As Quixote Center's A Saga of Shame - Racial Discrimination and the Death Penalty point out, nearly 50% of all people on death row are non-white. Black males alone make up 43% of U.S. death row inmates although they represent only 6% of the U.S. population at large. Of the 142 people executed since the U.S. Supreme Court reinstated the death penalty in 1976, no execution resulted from a case involving a black victim and a white defendant.

Prison demographics are similar to those of death row. Fifty percent of the U.S. prison population, which has doubled in the last decade, is non-white. The majority were unemployed or underemployed when they entered the system. Not surprisingly, most sentences are for economic crimes such as larceny and burglary.

Put in a global context, the U.S. has the highest rate of incarceration in the world. An African American male is four times as likely to go to jail as his counterpart in South Africa, making the U.S. the leading incarcerator (per capita) of people of African descent in the world.

Of Pennsylvania's death row prisoners, well over half come from Philadelphia. 90% of the Philadelphia inmates are African American. Most are poor. Court appointed attorneys must go to federal court to be compensated because of the city's dire economic situation. Despite such constraints and evidence of racial discrimination, the district attorney's office continues to pursue capital cases with zeal.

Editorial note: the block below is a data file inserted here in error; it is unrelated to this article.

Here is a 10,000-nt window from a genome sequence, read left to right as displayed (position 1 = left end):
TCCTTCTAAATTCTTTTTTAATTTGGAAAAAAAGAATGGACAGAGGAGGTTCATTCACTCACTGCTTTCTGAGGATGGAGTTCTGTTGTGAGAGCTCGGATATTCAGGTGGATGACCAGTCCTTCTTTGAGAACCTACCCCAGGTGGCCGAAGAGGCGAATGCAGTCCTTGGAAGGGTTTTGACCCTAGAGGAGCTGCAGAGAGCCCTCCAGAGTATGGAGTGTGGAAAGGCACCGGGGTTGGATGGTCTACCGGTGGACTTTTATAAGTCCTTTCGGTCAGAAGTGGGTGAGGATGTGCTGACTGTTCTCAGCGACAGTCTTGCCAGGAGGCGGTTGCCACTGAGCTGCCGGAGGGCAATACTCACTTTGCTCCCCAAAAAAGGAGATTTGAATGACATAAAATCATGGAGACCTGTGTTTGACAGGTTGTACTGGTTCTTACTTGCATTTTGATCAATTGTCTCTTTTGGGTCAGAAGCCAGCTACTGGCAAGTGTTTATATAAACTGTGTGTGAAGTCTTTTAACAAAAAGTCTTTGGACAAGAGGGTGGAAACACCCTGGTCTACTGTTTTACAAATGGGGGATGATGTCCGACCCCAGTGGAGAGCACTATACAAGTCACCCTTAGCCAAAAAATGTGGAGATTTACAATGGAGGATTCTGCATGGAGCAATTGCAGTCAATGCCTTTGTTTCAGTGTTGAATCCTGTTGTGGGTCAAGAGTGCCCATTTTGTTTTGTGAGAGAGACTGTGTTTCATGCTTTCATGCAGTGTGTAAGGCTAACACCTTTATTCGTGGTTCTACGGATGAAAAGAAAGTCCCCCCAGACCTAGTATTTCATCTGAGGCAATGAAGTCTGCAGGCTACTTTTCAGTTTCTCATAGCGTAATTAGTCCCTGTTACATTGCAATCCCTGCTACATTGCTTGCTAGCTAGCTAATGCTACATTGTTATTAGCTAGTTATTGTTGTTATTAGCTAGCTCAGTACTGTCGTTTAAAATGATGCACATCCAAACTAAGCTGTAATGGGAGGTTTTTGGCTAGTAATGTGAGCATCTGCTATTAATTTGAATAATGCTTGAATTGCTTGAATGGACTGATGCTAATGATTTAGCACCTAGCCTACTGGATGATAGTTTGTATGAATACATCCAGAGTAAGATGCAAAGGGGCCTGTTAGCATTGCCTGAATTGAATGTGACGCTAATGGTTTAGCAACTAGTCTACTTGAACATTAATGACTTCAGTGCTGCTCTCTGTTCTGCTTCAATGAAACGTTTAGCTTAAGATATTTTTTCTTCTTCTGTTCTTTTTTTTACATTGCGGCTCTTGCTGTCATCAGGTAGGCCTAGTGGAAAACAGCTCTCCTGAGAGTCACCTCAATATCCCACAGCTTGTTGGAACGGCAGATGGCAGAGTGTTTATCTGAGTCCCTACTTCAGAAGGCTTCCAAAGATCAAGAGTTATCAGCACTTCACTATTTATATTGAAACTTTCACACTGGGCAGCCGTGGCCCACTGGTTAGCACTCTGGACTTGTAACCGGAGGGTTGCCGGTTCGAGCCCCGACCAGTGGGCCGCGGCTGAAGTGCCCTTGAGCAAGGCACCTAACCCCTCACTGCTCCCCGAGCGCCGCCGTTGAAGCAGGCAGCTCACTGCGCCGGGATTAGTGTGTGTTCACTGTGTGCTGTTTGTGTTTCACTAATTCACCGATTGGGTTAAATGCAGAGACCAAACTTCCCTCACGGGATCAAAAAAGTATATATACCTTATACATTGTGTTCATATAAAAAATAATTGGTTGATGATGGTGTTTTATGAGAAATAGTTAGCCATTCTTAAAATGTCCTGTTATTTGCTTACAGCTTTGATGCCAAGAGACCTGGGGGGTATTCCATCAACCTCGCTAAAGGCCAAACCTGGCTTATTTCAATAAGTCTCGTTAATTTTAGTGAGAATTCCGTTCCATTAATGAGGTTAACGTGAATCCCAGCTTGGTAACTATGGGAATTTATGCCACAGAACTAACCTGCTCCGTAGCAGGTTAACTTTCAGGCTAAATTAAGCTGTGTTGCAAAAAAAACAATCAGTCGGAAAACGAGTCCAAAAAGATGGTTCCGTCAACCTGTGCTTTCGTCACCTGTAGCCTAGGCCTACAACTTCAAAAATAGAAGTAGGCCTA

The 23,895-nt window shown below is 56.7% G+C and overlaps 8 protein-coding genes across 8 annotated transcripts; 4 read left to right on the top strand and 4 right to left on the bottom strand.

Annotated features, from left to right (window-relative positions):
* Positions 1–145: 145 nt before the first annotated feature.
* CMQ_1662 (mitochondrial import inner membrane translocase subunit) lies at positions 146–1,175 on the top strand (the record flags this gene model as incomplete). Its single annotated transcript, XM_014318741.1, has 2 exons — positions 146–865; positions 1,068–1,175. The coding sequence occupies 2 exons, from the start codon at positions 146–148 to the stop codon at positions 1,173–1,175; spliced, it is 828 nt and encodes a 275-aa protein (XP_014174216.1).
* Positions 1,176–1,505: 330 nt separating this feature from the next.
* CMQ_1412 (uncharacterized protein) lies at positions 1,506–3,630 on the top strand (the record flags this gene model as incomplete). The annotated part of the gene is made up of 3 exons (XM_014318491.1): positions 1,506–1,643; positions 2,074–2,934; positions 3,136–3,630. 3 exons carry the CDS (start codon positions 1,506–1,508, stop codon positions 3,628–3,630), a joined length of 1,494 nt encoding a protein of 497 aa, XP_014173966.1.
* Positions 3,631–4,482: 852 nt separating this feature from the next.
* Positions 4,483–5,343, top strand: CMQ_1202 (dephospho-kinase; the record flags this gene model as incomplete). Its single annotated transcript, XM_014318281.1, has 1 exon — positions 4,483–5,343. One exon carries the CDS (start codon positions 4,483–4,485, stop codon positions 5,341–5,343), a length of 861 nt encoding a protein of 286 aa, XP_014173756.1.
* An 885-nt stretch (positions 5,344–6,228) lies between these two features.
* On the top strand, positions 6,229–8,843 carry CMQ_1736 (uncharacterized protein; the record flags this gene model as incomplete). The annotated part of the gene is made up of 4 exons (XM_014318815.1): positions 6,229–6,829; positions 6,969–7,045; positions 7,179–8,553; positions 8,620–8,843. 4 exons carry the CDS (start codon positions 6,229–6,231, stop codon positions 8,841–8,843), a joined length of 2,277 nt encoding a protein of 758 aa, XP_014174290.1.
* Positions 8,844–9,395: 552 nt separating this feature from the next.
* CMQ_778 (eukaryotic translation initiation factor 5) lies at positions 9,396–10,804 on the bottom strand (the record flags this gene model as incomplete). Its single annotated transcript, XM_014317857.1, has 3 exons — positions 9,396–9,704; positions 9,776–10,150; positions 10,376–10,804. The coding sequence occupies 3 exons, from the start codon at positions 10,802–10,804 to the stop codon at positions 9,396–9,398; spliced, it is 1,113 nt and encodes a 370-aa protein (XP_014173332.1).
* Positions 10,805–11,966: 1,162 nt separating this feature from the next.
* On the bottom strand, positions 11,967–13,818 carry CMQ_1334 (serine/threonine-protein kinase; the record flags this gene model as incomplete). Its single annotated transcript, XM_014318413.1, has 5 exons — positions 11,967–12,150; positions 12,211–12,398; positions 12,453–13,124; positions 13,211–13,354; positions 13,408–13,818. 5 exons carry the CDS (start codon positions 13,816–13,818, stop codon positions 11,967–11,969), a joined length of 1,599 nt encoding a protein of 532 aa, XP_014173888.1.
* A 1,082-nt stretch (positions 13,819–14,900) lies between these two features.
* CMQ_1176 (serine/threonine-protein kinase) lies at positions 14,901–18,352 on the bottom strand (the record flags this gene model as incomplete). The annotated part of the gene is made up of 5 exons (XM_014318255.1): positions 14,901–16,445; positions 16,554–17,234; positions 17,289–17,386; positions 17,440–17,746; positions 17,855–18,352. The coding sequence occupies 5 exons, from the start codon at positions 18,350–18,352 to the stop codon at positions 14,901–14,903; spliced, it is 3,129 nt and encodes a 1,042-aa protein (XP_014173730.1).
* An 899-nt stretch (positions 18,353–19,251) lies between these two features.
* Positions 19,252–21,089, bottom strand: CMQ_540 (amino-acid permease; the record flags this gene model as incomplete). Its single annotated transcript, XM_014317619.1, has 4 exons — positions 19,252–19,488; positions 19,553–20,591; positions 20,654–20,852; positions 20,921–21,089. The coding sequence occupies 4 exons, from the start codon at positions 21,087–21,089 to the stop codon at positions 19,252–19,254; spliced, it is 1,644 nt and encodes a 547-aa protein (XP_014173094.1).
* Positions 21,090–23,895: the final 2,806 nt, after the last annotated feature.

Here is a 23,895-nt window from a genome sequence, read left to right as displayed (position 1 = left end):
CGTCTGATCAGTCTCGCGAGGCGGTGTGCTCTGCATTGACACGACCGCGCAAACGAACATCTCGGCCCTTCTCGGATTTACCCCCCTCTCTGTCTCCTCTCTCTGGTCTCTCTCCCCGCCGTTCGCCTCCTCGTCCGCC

The Philadelphia Police Department has earned a national reputation for its brutality, especially against the African American community. During the days of COINTELPRO, the department - headed by Frank Rizzo - had served as the FBI's "cooperating local police agency." In August 1970, Rizzo personally led a night raid on the local BPP headquarters where a SWAT team dragged the dozen or so people present (including Abu-Jamal) into the street. They were strip searched at gunpoint and kept naked on the sidewalk until they were arrested. All were soon released because no meaningful charges were ever filed.

Not surprisingly, both as police chief and mayor, Rizzo was frequently charged with brutality and racism in his words and actions.

Clearly, justice is not being served in the case of Mumia Abu-Jamal. His case is riddled with examples of racial and political bias as well as violations of due process. The death sentence that he has received is, in itself, an injustice. Though Pennsylvania has not carried out an execution since 1962, current Governor Robert Casey has signed 10 death warrants since taking office in 1986. You can help stop this murder before it resumes. This advocate for racial and economic justice now needs advocates for his life.

Write to Governor Robert Casey and call on him to do whatever is in his power to prevent Abu-Jamal's execution and to foster his release or retrial. Insist that the Governor stop signing death warrants.

Governor Robert Casey
Main Capitol Building, Room 225
Harrisburg, PA 17120

Send a copy of your letter to Equal Justice U.S.A.,your local newspaper and to Mumia Abu-Jamal at:

AM #8335, Drawer R
Huntingdon, PA 16652.